The fast clinical onset as well as the symptoms of neurotoxicosis observed in the dog casualties are in line with previous reports of ATX intoxication in dogs [10,11,13]. ATX was the only toxin identified in the stomachs of all analyzed dogs, whereas other (neuro)toxins were not detected. The pathological examination of the two dogs revealed no common lesions other than hemorrhages and acute renal tubular cell necrosis. While nephrotoxicity has been observed for the cyanotoxins microcystin or nodularin after intraperitoneal administration, this has not been reported for ATX so far [1]. Acute renal necrosis and hemorrhages often occur following any kind of shock and are not the result of a direct effect of the toxin. Thus, these lesions must be interpreted as nonspecific. Hepatocellular necrosis, which can be caused by cyanobacterial toxins such as microcystin, was not diagnosed in the investigated dogs, reflecting the absence of these cyanobacterial hepatotoxins in the Fontinalis/Tychonema clumps and stomach samples. Splenic lymphoid depletion had been reported in dogs following nodularin intoxication [24]. In contrast to the cases in this study, depletion of lymphocytes had also been observed in other lymphoid organs such as the lymphnode and thymus [24]. ATX is not known to be immunotoxic and is unlikely to be the cause of the observed splenic lymphoid depletion. Such a lesion is a common incidental finding seen in many dogs and is unrelated to intoxication. Taken together, these facts underline the high probability of ATX intoxication as the cause of death in the two investigated dogs and it is tempting to assume that the other dogs with symptoms of neurotoxicosis may also have suffered from ATX poisoning.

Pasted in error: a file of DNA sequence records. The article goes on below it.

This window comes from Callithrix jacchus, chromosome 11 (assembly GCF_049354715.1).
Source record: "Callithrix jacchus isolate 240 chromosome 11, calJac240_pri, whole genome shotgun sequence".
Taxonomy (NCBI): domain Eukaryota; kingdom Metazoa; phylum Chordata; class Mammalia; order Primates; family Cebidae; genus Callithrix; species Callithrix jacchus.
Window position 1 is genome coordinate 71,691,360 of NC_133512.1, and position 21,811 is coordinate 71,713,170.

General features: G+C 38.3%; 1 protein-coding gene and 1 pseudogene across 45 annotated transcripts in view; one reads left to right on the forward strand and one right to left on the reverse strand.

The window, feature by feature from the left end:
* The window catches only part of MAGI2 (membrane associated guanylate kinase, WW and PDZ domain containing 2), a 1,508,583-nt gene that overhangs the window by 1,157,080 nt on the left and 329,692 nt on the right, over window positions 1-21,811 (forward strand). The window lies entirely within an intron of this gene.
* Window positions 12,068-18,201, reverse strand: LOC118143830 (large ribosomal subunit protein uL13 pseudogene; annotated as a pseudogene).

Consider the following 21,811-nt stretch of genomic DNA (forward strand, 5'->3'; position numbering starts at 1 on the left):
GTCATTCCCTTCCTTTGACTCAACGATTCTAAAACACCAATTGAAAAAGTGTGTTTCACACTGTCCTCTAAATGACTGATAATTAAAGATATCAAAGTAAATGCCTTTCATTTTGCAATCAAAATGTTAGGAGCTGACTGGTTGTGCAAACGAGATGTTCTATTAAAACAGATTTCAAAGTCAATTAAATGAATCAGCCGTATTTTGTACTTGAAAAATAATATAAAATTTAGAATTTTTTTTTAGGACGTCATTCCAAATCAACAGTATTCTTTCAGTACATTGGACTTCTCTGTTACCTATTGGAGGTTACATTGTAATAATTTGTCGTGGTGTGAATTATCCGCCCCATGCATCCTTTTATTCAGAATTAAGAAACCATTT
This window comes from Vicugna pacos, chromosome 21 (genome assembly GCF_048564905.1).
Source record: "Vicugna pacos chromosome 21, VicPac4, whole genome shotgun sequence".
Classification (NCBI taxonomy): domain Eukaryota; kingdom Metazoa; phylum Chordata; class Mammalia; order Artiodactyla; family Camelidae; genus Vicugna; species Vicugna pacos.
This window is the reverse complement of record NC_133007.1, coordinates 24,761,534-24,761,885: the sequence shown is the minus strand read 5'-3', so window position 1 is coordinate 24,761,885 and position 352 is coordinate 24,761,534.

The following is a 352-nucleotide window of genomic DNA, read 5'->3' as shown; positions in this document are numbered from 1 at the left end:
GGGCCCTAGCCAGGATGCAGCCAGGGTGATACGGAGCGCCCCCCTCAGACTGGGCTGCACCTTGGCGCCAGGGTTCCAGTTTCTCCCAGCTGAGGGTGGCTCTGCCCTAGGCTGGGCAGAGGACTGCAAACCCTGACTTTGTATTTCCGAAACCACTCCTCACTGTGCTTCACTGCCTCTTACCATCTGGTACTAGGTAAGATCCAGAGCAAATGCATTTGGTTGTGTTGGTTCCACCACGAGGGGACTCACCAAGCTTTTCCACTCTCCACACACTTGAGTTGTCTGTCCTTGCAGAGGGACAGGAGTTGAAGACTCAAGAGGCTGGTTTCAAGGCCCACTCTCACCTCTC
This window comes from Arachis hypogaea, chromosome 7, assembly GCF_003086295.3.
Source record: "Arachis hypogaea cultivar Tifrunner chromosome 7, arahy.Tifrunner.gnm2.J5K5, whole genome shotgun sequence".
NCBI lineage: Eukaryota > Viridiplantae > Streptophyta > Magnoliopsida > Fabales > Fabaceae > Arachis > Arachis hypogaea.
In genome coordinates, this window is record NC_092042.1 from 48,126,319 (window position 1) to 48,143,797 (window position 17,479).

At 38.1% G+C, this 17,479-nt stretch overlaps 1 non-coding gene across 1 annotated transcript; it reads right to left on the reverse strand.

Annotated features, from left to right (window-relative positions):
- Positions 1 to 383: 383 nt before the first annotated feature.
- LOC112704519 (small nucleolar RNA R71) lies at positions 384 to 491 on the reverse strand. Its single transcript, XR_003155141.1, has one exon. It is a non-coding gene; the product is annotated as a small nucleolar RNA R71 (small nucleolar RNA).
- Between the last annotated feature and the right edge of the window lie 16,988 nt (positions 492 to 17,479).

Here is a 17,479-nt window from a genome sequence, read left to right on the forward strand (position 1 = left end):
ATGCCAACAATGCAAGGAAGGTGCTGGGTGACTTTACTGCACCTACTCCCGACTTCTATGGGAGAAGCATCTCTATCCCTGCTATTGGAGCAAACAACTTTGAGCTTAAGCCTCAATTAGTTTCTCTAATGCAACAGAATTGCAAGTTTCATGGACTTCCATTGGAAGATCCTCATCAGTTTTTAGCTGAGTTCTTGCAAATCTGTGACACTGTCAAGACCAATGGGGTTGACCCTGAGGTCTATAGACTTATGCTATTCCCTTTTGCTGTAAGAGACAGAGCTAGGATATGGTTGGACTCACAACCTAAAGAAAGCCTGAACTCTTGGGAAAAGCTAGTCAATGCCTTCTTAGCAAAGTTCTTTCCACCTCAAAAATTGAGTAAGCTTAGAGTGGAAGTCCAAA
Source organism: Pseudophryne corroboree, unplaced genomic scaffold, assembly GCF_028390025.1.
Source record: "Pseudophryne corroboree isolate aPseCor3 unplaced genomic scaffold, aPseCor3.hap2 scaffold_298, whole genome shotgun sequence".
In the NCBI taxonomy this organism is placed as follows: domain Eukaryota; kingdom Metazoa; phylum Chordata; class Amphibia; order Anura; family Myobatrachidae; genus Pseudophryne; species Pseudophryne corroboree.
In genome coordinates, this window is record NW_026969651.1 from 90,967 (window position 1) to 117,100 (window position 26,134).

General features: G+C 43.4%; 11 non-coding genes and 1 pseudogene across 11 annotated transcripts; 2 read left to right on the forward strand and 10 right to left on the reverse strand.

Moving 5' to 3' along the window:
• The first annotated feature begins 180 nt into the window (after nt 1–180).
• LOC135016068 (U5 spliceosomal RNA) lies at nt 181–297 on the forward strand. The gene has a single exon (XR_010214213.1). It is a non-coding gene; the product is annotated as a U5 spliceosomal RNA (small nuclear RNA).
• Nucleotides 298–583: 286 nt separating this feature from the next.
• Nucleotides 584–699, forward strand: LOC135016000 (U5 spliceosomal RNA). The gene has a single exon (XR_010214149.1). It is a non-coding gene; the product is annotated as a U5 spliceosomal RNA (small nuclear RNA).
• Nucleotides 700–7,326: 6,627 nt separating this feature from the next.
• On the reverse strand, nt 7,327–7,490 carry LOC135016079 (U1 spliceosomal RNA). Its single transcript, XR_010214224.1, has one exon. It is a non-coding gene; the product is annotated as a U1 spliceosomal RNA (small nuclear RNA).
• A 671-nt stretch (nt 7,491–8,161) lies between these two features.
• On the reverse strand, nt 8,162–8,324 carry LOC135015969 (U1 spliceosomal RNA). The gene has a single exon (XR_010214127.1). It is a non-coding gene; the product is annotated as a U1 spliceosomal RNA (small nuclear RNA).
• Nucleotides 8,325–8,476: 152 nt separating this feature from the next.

The analysis of ATX from natural specimen by LC-MS is challenging and misidentifications have occurred in the past [25]. The reason is that ATX has the same molecular weight and some identical product ions as the amino acid phenylalanine as well as a similar chromatographic behavior [25,26]. In this study, ATX was clearly separated from phenylalanine and four different transitions for ATX have been monitored to ensure an unequivocal identification of ATX [25]. The detection of HATX and its analogues as well as ATX analogues in this study relied on monitoring of published product ions, as no reference material was available [13,26]. Two peaks, one eluting shortly before, the other co-eluting with ATX, both showed the transitions indicative of dihydroanatoxin-a, however in inverse ratios. As no reference material is available, further mass spectrometric investigations (i.e., MS3) are needed for ultimate confirmation [26].